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Wednesday, 7 March 2012

The shame of the game


Games are bad only when the line between entertainment and obsession is breached.
TAKE a peek at the iPad, iPhone or any smartphone that belongs to a parent, and chances are you’ll find screen upon screen of game apps. A lot of these apps were downloaded onto the device by their tech-savvy kids. And most of these parents may tell you that their children and teenagers are hooked on mobile, computer or interactive games – at home, out in the malls or during outings with family or friends.

Apart from these downloadable ones, there are also multi-player video games at home and an array of free games on social networking websites like Facebook, which is frequented by the kids as well. The gamers are indeed spoilt for choice.

Parents may be resigned to such widespread availability of games as an inevitable part of modern life, but when play becomes extreme, the obsession will undoubtedly be detrimental to the development and well-being of the child. It’s therefore absolutely essential for parents to monitor the young ones’ gaming activities before the situation gets out of hand.

© San Jose Mercury News/ MCT
To be sure, gaming itself is entertaining and harmless if it’s done within limits, and controlled. Being addicted to video or online games, however, is a serious matter.

Keith Woo should know. It stole a huge chunk of his youth until one day when he was 24, a near-death experience jolted him into reassessing his life.

Getting off the game wasn’t easy; he had spent seven years playing a text-based multi-player online role-playing game called MUD (Multi-User Dungeon).

That aside, Woo had done it all – everything from first person shooter games like Team Fortress and Call Of Duty to massively multi-player online role-playing games like World Of Warcraft.

The years of relentless MUD gameplay culminated in Woo’s online character being at the top of the virtual food chain. To maintain his leading status the lad would neglect his studies for a psychology degree and spend an average of 14 hours per day slaying fictional monsters in his student accommodation in Subang Jaya, Selangor.

“I really messed up college ... I skipped classes and handed in late submissions,” he confesses in a recent interview in Petaling Jaya, Selangor.

Game for it: Nick Foong (left) and Keith Woo from Generasi Gemilang often help youth and their parents tackle gaming issues. — FAIHAN GHANI/The Star
Woo’s experience is every modern parent’s nightmare.

“My parents would get upset and make a lot of fuss and noise about me gaming both at home and outside,” admits Woo. But for him, it was the ultimate form of escapism. As a sanctuary of high adrenaline and excitement, the realm gave Woo a skill and prowess – and respect – amongst the online gaming community that he reckoned was more than he could ever achieve in the real world.

Today, Woo, 28, has turned his life around. Escaping serious injury in a car accident early one morning after a gaming session at a cyber cafe with his friends, the young man had asked himself: what has gaming ever really done for me?

For years he had been running from personal problems – in study, financially and with regard to his relationship with his family.

“I realised, you know, my parents weren’t going to be around forever, and what would happen then?” he recalls.

Getting on the wagon, so to speak, was a difficult process. He received a great deal of flak from the game’s online administrators when he requested to delete his character and block him from playing. They asked him: “Why don’t you just cut down on your play time?”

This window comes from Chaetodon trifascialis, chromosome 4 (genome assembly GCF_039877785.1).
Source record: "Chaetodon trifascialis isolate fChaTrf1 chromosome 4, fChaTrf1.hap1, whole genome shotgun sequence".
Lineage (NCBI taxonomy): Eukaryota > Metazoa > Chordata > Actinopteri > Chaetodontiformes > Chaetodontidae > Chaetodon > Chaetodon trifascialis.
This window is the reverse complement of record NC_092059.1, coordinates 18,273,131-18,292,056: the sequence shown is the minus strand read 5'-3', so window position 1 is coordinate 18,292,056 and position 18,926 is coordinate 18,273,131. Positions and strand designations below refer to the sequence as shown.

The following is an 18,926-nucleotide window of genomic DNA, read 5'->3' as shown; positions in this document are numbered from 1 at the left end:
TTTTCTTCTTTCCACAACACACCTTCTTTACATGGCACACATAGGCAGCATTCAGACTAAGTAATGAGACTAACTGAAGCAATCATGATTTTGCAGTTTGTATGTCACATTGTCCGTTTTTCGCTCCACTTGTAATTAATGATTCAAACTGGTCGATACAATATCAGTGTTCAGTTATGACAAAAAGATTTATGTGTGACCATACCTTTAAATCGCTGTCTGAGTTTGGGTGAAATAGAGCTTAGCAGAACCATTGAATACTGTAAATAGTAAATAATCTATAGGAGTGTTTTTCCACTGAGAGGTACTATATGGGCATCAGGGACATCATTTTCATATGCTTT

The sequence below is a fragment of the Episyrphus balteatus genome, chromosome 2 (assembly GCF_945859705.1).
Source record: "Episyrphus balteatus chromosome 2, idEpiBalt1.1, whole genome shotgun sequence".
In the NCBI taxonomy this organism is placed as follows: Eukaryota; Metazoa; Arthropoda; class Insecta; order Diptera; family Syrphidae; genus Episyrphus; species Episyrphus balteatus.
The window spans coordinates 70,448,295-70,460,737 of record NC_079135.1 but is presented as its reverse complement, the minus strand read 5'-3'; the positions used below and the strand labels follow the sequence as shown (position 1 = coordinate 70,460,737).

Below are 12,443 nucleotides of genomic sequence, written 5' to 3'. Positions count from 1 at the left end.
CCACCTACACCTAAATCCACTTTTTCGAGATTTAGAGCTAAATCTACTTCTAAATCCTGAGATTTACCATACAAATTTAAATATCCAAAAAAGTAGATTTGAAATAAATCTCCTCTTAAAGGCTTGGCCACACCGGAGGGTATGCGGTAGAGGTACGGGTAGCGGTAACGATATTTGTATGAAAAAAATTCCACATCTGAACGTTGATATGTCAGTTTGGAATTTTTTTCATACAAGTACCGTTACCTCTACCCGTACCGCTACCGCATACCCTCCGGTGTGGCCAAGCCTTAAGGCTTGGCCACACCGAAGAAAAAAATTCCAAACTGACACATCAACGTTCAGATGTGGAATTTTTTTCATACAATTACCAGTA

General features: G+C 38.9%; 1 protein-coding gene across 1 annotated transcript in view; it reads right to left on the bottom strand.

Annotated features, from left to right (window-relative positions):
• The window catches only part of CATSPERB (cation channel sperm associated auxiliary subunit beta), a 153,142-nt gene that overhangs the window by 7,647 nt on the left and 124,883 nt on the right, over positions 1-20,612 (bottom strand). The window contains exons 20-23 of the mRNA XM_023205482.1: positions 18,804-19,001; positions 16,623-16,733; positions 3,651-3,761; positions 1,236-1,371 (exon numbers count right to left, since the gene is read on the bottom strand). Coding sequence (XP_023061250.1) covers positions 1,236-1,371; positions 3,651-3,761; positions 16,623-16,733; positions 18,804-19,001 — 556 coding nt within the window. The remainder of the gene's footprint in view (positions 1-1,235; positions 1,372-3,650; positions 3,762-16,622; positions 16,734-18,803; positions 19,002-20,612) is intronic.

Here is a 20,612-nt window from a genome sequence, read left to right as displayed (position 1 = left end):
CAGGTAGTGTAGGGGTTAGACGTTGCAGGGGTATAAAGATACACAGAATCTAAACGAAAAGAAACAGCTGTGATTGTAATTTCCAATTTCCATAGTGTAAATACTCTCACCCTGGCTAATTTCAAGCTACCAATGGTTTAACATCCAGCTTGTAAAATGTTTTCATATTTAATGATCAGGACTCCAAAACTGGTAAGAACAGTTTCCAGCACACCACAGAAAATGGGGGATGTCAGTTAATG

“I said to them, ‘That’s the problem, I can’t. I keep coming back, I keep playing, I can’t stop; you guys have to help me stop.’ ”

Red flags

The former gaming addict now works full time with Generasi Gemilang, a non-profit social welfare organisation, where he is a leader for its cyber wellness programme. Part of his job is to reach out to both youth and their parents through workshops, talks, courses and counselling. He teaches parents about video games, and even how to play them, and educates young people about cyber wellness.

He doesn’t blame video games for his past addiction. He hasn’t even stopped playing them. The difference is that, he has a balanced life.

“Gaming is recreational for me now,” he explains, adding that important things like work and having a non-virtual social life take precedence, which is what “cyber wellness” is all about.

“It’s about the positive use of the Internet and having a healthy, balanced life,” concurs Nick Foong, Generasi Gemilang’s head of cyber wellness. “The Internet and games are here to stay. We all love our social media, it’s there to enhance our lives but it should never be the centre of it.”

Though Foong, 42, can’t say for sure how serious the scourge of gaming addition is in Malaysia, he has encountered enough cases in his line of work to know that it’s cause for concern.

The definition of being addicted to gaming, he says, doesn’t depend on the number of hours spent playing, it relates to whether the habit is disrupting a person’s normal life.

Neglecting important things like school, work, and personal hygiene are some of the signs. Disturbances in the sleep cycle, reclusive behaviour, self-isolation and uncharacteristic behavioural changes are also major alarm bells.

Woo recounts a typical scenario where things have begun to go downhill.

“Shouting at my parents, for example, or throwing a huge tantrum when asked to stop playing, skipping meals, or lying about my video game usage.

“One or two such incidents here and there are probably normal. But if you notice them happening with uncharacteristic frequency, there may be a problem.”

Dealing with it

Before you throw your child’s console out the window, take a deep breath and resist the urge.
“The thing we recommend not to do is to just turn off the game and get the child all excited and angry,” says Foong.

There is usually a lot more to a gaming addiction than the game itself, he stresses.

“Games are not inherently bad, it’s how the individual uses (or abuses) them.”

Aside from being “fun”, research suggests that some people get hooked because games offer a source of self-validation or positive reinforcement for things lacking in other areas of their lives. Rewards, personal freedom, a sense of control and a connection to other players, to name a few.